Even the best organizations don’t see outside their four walls sometimes, and those in search of the big picture often turn to value-stream mapping.
As a tool in the lean transformation arsenal, value-stream mapping is a tried-and-true approach to finding bottlenecks, redundancies and other problems in the product or service’s journey to the end customer. What far too few companies realize, however, is that value-stream mapping can be a great catalyst for changing leadership behavior to support and sustain a lean culture.
So once the value-stream mapping skills are learned, how can companies make that crucial leap to leverage them for transforming leadership thinking? COE is thrilled to welcome award-winning author and renowned speaker Karen Martin to campus on Friday, Aug. 15, to share her perspective on how it’s done in an exclusive members-only event.
Karen leads The Karen Martin Group Inc., which has been working with organizations to achieve both large-scale business transformation and more process improvement for more than 20 years and has specialized in lean management practices since 2000. Most recently, Martin is the co-author of Value Stream Mapping, the book she’ll be presenting on in August that lean turnaround legend Art Byrne has called “the new bible for value stream mapping.”
Karen is speaking from 10 a.m. to noon in Pfahl Hall at the Fisher College of Business as part of the school’s annual reunion of students in the Master of Business Operational Excellence program. COE members who attend the event will get a chance to network with alums of the one-year master’s program and, in a post-presentation event co-hosted by Barnes & Noble, purchase Value Stream Mapping and/or The Outstanding Organization and stick around for a signing.
Value stream mapping has been widely used in the manufacturing industry to understand flow. Our MBOE students learned how value stream mapping can be effectively used in a pharmacy setting using a case based on Giant Eagle’s pharmacy, authored by Gary Butler, pictured.
One of the many things that the case addresses is the question that commonly comes up when mapping a value stream in a service industry: Variation in how customers come in. There are peak periods and then there are low periods.
How do you then calculate the demand and takt time? When you draw the current state value stream map, it’s not surprising to see multiple takt times: Shorter during busy times of the day and longer during the slower periods.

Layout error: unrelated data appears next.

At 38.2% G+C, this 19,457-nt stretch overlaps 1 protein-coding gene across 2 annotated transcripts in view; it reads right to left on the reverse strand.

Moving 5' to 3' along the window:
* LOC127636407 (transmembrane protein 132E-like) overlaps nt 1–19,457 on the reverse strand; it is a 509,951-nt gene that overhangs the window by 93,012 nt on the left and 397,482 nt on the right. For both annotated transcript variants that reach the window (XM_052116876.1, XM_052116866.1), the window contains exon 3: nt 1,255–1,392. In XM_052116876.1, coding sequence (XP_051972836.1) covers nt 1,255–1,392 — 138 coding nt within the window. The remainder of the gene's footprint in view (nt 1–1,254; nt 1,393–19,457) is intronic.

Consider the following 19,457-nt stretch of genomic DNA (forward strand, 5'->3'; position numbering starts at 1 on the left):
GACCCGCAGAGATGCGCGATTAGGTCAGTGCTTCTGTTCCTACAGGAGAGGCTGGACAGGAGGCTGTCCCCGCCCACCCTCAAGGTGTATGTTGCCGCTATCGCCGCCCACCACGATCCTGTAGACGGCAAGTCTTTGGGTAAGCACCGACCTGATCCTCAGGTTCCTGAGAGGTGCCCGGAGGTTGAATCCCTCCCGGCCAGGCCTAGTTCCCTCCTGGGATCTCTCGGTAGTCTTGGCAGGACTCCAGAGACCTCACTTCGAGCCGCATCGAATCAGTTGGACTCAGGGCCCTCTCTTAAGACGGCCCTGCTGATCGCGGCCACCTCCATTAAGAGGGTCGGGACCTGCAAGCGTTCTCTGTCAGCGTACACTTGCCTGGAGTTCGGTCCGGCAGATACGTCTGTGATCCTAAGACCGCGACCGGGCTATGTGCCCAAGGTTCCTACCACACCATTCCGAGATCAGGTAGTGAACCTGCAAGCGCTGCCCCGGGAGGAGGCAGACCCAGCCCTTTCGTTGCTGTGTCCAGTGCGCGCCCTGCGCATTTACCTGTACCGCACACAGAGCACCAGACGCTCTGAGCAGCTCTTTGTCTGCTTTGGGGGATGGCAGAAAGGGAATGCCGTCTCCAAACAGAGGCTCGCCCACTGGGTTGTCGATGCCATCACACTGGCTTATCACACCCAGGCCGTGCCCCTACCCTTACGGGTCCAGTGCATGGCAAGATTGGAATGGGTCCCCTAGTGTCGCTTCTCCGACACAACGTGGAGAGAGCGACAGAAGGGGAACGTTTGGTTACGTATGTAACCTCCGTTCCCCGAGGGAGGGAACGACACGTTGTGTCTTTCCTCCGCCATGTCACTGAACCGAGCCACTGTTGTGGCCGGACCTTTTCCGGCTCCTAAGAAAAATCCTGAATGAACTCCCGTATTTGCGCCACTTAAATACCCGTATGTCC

In health-care settings it’s very common to have multiple people with varying skills performing various tasks in the process. A value stream can give you the metrics to calculate their utilization, which can help you understand how to allocate resources so that every resource can spend their time on only those activities based on their expertise that add value to their customers.
Google “value stream map” and you’ll get about 5 million hits. You can read as much as you want on it, but the only way to truly learn is by doing one – and in my experience, you learn more with each new map. Learning to See, co-authored by lean guru John Shook, gave our MBOE students this past week a prime on the value stream map, and in class, they learned much more about the five components to one: Customer, Supplier, Process Steps, Process Metrics and Information Flow.
So why should one care about mapping a value stream? For starters, it helps you answer a ton of questions about what you do day in and day out. Just a sample:
Are you producing to takt (customer demand), creating more than is needed or you are so slow?
How are you balancing supply with demand?
Do you have too many, too few or just the right amount of people doing the work?
Are there wastes in the process?
Are people undergoing unnecessary movements to get materials or information to do the work?
How do all the steps communicate with each other?
A value stream map gives you a snapshot of your process in a given time period. It tells you how much of the process you are studying is actually value adding. It might be shocking for someone mapping the first time to find out that more than 90% of the work they do is non-value added.
Here’s an example of that: Executive in Residence Gary Butler this past week told of his first encounter with MBOE Sensei Paul Kerry, a coach in our program. Kerry asked Butler and his executive team to tell him about their expenses, and Butler explained it by making the drawing above.
Kerry turned around and drew what he said was the reality of the business, which you’ll see below. A value stream map gives you a new lens through which you can look at your business. And what you see isn’t always pretty.